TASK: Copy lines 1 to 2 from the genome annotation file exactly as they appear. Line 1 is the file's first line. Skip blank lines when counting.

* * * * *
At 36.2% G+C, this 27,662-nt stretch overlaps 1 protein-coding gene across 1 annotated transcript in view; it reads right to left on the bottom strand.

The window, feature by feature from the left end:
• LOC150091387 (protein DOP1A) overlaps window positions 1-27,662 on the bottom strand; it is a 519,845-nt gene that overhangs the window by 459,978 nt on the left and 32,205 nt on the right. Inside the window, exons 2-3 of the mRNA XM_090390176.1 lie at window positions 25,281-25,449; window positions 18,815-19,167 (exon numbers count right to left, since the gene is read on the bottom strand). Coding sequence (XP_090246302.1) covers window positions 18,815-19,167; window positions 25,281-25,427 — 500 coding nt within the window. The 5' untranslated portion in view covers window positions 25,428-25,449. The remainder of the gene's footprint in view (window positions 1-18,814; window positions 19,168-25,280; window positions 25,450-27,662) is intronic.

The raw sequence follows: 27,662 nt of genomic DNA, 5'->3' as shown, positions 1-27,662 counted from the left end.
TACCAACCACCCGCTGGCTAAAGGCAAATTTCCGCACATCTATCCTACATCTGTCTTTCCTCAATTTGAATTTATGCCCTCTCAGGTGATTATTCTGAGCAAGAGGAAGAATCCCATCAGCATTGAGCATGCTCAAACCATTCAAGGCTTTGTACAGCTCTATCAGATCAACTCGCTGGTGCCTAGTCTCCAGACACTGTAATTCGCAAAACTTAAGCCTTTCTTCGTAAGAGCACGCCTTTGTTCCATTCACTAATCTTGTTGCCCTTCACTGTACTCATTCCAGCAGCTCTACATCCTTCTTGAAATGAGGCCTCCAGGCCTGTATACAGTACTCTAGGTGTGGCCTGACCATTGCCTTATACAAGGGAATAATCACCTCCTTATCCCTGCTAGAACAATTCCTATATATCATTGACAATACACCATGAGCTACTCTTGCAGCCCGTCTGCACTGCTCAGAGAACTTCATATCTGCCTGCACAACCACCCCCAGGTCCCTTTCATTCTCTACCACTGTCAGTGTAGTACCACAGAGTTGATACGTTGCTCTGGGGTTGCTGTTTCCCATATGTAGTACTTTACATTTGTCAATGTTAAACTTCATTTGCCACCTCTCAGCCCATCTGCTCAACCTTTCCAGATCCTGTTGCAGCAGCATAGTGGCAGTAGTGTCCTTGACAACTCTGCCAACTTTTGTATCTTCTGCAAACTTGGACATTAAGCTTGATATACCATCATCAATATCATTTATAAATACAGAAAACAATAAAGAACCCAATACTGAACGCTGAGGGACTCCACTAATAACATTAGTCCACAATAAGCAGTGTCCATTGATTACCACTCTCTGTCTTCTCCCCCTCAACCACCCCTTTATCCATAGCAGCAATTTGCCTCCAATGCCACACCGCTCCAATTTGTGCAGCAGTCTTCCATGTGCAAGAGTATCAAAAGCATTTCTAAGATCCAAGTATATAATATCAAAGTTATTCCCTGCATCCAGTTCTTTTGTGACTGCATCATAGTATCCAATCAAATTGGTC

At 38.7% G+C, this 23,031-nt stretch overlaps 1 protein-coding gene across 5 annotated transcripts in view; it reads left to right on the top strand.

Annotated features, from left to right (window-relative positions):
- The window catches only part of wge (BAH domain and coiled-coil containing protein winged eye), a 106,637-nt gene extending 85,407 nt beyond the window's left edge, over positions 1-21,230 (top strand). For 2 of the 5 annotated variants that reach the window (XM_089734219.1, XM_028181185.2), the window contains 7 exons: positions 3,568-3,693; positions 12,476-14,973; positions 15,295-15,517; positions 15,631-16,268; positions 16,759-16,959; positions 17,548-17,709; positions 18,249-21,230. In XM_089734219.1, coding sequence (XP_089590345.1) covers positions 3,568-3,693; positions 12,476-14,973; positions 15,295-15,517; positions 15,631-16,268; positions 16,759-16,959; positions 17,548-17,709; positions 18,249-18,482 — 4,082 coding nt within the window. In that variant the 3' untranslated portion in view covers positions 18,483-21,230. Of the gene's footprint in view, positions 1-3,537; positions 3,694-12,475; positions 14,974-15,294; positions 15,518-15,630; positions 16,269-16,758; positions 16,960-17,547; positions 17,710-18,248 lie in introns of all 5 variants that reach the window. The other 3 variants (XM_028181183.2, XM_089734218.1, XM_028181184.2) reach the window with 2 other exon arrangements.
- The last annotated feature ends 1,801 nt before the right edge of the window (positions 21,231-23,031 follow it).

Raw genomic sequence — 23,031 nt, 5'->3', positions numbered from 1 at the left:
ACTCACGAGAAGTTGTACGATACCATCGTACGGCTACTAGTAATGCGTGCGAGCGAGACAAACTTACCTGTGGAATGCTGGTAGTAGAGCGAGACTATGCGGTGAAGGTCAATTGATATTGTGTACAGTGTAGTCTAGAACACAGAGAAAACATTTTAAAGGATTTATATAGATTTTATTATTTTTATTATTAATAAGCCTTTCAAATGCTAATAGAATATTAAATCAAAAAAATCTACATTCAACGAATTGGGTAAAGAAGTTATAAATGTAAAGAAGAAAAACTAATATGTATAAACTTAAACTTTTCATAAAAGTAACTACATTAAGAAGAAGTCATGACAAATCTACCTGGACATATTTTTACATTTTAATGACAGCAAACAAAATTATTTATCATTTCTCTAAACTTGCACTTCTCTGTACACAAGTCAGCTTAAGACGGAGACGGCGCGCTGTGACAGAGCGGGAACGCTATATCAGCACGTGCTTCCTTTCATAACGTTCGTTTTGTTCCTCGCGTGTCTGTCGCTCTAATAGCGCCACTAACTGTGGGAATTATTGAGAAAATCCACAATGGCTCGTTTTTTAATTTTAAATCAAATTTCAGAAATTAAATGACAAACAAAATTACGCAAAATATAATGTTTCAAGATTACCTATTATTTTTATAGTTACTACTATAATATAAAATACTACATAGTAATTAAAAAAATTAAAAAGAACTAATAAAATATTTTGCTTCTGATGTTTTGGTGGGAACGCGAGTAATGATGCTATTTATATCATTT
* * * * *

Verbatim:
At 36.2% G+C, this 27,662-nt stretch overlaps 1 protein-coding gene across 1 annotated transcript in view; it reads right to left on the bottom strand.

The window, feature by feature from the left end: